class c(complex):__mul__=lambda s,o:c(s.real*o.real+s.imag*o.imag,s.real*o.imag+s.imag*o.real);__add__=lambda s,o:c(sum(map(complex,[s,o])))
import re

This is probably not the best approach, but it was the first time that OOP looked like a passable idea in Python for code golf, so why not?

Creates a class c that inherits from complex but has a different mul operation. The add operation is also changed so that it returns an object of type c and not complex, this behaviour is necessary to prevent the case of (a + b) * (c + d) doing complex multiplication instead of this special kind.

The input string is then converted into a string that can be evaluated naturally by python. It does this by changing every number into c(number) and then every j into c(0,1).

Try it online or run a Test Suite


GAP, 38 bytes

j:=X(Integers,"j");f:=t->t mod(j^2-1);

First j is defined to be an indeterminate, so we can create polynomials in j. To get the corresponding perplexing number, we reduce (i.e. take the remainder of polynomial division) by j^2-1. This gives a linear (or constant) term, and we can rely on GAP's ability to output polynomials.


gap> f((2+j*3)+(4+j*7));
gap> f((1+j*-1)*(1+j*1));

Caveat: 1. This does not take a string as input, but a real term in GAP's language. To fix, I could use EvalString. 2. The output is nice and clear, but not exactly as specified: Order is changed, and unnecessary zeroes are suppressed. I think and hope this is still in the spirit of the challenge, otherwise I guess I'd be better off using @xnor's matrix approach.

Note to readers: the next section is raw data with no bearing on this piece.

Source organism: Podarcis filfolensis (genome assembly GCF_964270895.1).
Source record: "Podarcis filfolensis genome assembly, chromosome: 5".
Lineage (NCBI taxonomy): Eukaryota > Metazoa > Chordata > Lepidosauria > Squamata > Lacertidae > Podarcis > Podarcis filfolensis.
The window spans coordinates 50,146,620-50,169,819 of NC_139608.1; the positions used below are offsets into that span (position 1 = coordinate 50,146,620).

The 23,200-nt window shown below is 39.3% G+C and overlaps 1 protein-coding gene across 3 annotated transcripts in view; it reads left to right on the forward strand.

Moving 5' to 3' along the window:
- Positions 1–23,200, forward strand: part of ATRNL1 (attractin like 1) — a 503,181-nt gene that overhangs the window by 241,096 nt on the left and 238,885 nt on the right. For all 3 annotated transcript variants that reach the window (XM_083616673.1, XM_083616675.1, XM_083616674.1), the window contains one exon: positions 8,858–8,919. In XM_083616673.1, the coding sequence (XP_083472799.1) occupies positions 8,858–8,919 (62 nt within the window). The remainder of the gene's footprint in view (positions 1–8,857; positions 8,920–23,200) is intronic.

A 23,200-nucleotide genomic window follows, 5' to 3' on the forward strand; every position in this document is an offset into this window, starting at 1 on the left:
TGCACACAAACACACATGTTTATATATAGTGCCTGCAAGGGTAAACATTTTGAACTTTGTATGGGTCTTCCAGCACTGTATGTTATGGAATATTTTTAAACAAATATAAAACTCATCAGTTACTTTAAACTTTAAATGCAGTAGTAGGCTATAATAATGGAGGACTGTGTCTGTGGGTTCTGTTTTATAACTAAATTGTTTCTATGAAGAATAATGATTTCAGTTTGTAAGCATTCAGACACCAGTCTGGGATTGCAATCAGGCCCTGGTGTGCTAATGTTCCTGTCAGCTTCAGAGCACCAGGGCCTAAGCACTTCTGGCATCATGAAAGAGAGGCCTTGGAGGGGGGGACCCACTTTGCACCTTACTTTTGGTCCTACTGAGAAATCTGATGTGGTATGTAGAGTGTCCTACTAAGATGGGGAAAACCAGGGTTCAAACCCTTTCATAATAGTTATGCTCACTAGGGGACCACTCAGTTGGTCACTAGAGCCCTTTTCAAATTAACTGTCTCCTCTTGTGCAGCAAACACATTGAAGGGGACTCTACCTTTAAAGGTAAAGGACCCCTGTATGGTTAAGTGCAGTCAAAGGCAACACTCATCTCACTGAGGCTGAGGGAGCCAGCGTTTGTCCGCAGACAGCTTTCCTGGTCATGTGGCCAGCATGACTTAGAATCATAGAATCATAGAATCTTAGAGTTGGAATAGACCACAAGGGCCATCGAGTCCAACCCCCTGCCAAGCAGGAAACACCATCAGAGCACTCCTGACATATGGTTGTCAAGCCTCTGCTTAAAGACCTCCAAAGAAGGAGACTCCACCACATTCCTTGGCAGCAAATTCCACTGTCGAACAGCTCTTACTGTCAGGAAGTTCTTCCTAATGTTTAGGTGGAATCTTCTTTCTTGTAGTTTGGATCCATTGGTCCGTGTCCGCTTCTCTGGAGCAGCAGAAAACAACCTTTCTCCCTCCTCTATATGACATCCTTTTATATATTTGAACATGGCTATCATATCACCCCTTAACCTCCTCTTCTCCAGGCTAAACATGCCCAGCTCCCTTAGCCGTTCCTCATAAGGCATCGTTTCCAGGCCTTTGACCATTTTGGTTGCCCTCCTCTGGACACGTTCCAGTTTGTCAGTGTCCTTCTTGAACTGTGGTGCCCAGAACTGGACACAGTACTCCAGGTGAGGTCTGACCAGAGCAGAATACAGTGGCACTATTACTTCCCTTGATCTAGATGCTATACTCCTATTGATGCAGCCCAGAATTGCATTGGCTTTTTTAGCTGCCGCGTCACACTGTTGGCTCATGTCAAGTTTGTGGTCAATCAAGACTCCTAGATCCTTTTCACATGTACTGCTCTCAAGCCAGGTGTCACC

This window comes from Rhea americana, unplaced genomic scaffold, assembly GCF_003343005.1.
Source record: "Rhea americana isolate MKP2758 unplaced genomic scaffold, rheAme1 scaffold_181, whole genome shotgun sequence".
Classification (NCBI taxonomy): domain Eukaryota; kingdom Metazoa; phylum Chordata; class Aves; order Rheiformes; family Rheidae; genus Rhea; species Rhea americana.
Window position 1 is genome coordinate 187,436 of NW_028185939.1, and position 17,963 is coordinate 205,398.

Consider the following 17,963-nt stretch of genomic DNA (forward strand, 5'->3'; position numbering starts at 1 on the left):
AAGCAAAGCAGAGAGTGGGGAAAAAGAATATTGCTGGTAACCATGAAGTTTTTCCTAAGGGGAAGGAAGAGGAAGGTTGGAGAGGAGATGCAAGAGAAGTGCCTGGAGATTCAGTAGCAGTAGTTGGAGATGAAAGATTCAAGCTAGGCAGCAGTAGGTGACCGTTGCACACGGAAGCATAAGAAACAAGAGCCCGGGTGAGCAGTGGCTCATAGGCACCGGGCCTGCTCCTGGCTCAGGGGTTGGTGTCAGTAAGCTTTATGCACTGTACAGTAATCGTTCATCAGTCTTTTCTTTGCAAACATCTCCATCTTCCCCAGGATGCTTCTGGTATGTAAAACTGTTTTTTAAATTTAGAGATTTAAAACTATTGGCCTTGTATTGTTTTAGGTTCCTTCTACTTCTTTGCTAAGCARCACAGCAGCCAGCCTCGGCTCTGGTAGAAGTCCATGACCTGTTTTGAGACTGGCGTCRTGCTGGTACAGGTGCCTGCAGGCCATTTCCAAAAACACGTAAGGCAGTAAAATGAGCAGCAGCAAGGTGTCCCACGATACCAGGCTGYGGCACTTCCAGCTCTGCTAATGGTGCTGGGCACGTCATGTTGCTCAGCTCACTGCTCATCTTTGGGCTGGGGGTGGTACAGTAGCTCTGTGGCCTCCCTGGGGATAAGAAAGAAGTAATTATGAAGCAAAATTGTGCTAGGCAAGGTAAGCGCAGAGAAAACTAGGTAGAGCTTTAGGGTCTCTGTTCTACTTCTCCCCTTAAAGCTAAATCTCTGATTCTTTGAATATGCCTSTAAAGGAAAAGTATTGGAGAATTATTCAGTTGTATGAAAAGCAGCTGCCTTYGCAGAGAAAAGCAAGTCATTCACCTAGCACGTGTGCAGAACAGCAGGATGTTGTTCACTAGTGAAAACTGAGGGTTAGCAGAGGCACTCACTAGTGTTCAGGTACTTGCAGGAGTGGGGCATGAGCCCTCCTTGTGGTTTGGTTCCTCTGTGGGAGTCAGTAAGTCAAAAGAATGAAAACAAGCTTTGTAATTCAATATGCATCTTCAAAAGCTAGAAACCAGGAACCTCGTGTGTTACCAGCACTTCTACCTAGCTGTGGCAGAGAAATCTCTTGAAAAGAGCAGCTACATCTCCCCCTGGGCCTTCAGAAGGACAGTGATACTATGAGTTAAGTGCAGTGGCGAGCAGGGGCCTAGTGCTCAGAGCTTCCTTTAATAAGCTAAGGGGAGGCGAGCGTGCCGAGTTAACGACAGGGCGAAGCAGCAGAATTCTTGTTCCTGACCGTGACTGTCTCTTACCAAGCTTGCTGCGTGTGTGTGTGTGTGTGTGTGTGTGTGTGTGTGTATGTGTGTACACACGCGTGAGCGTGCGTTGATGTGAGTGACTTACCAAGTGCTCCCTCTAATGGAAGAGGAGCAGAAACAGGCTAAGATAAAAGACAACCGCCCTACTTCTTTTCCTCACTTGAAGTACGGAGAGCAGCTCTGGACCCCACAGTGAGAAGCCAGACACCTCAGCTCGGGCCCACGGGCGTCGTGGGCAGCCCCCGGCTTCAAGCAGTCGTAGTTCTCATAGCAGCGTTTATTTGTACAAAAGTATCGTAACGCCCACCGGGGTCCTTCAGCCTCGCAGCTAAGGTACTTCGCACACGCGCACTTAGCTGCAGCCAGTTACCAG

• 1
    \$\begingroup\$ Mathematica's PolynomialMod[#,j^2-1]& has similar properties. Indeed, if we never multipled more than two perplex numbers together (like the test cases don't), then Expand@#/.j^2->1 suffices. \$\endgroup\$ Jan 15, 2017 at 18:47
  • \$\begingroup\$ Similarly, t->t%(j^2-1) in Pari/GP. \$\endgroup\$
    – alephalpha
    Jun 5, 2017 at 7:14

Axiom, 20 42 bytes

f(x,n)==x^(n rem 2);m:=rule('j^n==f('j,n))

the preceding solution have a problem if n<0 in j^n but this it seems more solid, and advise well where there is something wrong, even if the perfection would be return example j^1.2 or j^sqrt(-1) the same expression not evaluate

(9) -> f(x,n)==x^(n rem 2);m:=rule('j^n==f('j,n))
   (9)  j  == 'f(j,n)
                    Type: RewriteRule(Integer,Integer,Expression Integer)
(10) -> [m((2+j*3)+(4+j*7)), m((2+j*3)*(4+j*7)), m((-5+j*1+j*2+2)*(4+j*7))]
   (10)  [10j + 6,26j + 29,- 9j + 9]
                                            Type: List Expression Integer
(11) -> [m((1+j*-1)*(1+j*1)), m(j*((j*-1)+2)), m(2+(5+-1*(j*1))+2)]
   (11)  [0,2j - 1,- j + 9]
                                            Type: List Expression Integer
(12) -> [m(j*j*j*j),m(j*j*j),m(j^200)]
   (12)  [1,j,1]
                                            Type: List Expression Integer
(13) -> [m(j^0),m(j^-1),m(j^-2), m(j^-3)]
            1   1
   (13)  [1,-,1,-]
            j   j
                                            Type: List Expression Integer
(14) -> m(j^(3.4))
   There are no library operations named m
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if i not follow some law of the question: say me that and i add "not competitive". I mean it as one axiom for simplify formula


Batch, 52 bytes

@echo %a%+j*%b%

After seeing @xnor's excellent answer nomination I felt compelled to port it.